Brazeau, who appeared in court wearing a black suit and white dress shirt, did not have his lawyer present for his first appearance at about 9:15 a.m. ET Friday.
Also (re: this):
I hope the good Senator dressed those words with ketchup before chowing down in his holding cell.
In the ensuing years, each time [Brazeau] displayed a stunning lack of judgment or acted in his typically boorish and bullying manner, he took to blaming the messenger.
When Canadian Press reporter Jennifer Ditchburn reported on Brazeau’s woeful attendance record in the Senate — he was within days of being fined for his absences at the time — he took to Twitter to slag the reporter.
“Change the D to a B in your last name and we’re even! Don’t mean it but needs saying,” the juvenile Brazeau told Ditchburn on his Twitter feed.
In recent weeks, Brazeau must have seen it all coming apart.
The Star caught him mocking Attawapiskat Chief Theresa Spence at a Conservative fundraiser and CTV Ottawa bureau chief Robert Fife found Brazeau was allegedly gaming the system, illegally claiming his father’s house as his primary residence so he could pocket a housing allowance.
Wednesday night, hours before police responded to the disturbance at Brazeau’s home, Fife reported that the senator had allegedly listed his mailing address as that of his ex-father-in-law’s house to gain an aboriginal tax exemption and Brazeau predictably branded Fife a racist.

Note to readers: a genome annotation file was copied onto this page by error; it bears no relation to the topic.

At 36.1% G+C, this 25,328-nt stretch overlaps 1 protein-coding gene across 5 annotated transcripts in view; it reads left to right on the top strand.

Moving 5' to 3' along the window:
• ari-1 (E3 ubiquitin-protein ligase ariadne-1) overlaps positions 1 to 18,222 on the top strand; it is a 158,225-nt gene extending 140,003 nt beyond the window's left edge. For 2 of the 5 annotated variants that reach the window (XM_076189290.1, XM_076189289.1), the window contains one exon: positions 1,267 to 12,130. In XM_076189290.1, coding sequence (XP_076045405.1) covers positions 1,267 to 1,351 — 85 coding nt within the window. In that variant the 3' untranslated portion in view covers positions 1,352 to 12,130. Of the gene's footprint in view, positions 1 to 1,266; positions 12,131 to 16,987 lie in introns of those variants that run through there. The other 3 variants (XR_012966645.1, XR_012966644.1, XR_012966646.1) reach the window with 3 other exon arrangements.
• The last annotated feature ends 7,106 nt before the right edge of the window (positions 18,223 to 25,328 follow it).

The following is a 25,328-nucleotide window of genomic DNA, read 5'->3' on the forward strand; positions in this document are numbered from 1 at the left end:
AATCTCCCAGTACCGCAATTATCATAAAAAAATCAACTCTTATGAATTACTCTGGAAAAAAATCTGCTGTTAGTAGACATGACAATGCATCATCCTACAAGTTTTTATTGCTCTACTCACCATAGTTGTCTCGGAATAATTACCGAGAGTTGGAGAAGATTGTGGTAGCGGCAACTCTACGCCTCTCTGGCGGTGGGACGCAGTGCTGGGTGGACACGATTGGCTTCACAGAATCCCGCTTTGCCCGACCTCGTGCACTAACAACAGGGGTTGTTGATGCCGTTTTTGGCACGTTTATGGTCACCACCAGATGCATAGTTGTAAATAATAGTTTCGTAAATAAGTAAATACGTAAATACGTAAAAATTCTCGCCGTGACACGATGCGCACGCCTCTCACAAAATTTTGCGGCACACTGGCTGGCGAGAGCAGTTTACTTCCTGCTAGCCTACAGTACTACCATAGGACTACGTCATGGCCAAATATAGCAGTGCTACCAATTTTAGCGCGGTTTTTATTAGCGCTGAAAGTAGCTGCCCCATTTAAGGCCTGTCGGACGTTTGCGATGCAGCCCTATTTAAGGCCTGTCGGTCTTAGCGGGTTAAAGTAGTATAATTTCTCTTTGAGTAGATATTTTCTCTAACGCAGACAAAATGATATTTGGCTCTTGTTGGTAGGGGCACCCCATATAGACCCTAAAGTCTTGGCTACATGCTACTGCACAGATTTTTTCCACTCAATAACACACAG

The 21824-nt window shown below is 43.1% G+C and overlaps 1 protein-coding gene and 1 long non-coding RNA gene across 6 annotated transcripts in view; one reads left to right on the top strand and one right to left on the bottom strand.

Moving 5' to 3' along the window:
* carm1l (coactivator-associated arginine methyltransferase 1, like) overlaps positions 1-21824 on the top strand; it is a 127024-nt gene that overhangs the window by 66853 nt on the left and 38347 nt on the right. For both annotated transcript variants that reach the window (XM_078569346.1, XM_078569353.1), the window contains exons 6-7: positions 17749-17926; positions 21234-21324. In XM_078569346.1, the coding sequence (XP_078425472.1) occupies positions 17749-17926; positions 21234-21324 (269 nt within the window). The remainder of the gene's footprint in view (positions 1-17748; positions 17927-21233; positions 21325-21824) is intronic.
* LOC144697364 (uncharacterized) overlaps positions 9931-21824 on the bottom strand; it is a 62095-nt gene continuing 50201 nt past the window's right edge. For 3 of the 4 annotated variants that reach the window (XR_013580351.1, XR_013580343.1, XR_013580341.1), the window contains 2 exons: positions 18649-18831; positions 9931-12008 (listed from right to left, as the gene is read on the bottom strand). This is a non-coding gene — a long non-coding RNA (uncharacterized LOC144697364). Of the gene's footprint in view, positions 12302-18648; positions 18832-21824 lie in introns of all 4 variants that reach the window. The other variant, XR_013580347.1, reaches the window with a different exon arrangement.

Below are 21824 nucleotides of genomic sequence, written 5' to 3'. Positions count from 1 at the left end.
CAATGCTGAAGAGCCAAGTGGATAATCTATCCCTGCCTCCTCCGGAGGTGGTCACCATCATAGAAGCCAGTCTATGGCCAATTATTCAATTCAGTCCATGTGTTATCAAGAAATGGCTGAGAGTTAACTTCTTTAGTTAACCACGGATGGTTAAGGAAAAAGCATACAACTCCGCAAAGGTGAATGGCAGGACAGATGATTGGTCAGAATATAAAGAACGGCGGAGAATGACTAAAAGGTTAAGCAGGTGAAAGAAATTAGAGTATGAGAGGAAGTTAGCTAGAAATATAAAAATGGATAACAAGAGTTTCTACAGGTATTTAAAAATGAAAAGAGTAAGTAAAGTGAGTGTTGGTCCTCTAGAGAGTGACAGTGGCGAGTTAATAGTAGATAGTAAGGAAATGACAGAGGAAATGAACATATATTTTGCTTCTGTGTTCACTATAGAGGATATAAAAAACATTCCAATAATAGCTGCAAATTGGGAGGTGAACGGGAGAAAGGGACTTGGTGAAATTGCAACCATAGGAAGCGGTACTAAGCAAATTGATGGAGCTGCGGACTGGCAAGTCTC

Somehow, Brazeau seemed to think he could simply brazen his way through all this as charge was heaped upon charge, complication was piled upon complication and his enemies proliferated.
He has invited Canadians to once again heap scorn upon a discredited institution but, in this case, Canadians have no one to blame but Harper.
Conservative Senator Patrick Brazeau: Accountability for Thee, Not For Me UPDATE: Senator Brazeau in Jail, Removed From Tory Caucus
Update: Holy shit:
Senator Patrick Brazeau is in jail following an alleged domestic assault, sources tell CBC News, and has been removed from the Conservative Party’s caucus.
Brazeau, who has weathered several controversies since his appointment in 2009, will continue to sit in the Senate as an Independent.
It’s not clear whether any charges have been laid. Brazeau was arrested at 9:10 a.m. ET Thursday at his residence in Gatineau, just across the river from Ottawa.
Marjory LeBreton, the government Senate leader, sent a letter to Brazeau’s office and caucus members in the morning informing them of his removal.
“In light of the serious nature of the events reported today, Senator Brazeau has been removed from the Conservative caucus. As this is a legal matter, I cannot comment further,” LeBreton said in a statement.
A senior government source says Prime Minister Stephen Harper was saddened and shocked by the latest Brazeau developments, and took action immediately.
Conservative Senator Patrick Brazeau used his former father-in-law’s address in a First Nations community when he claimed an aboriginal income tax exemption from 2004 to 2008, CTV News has learned.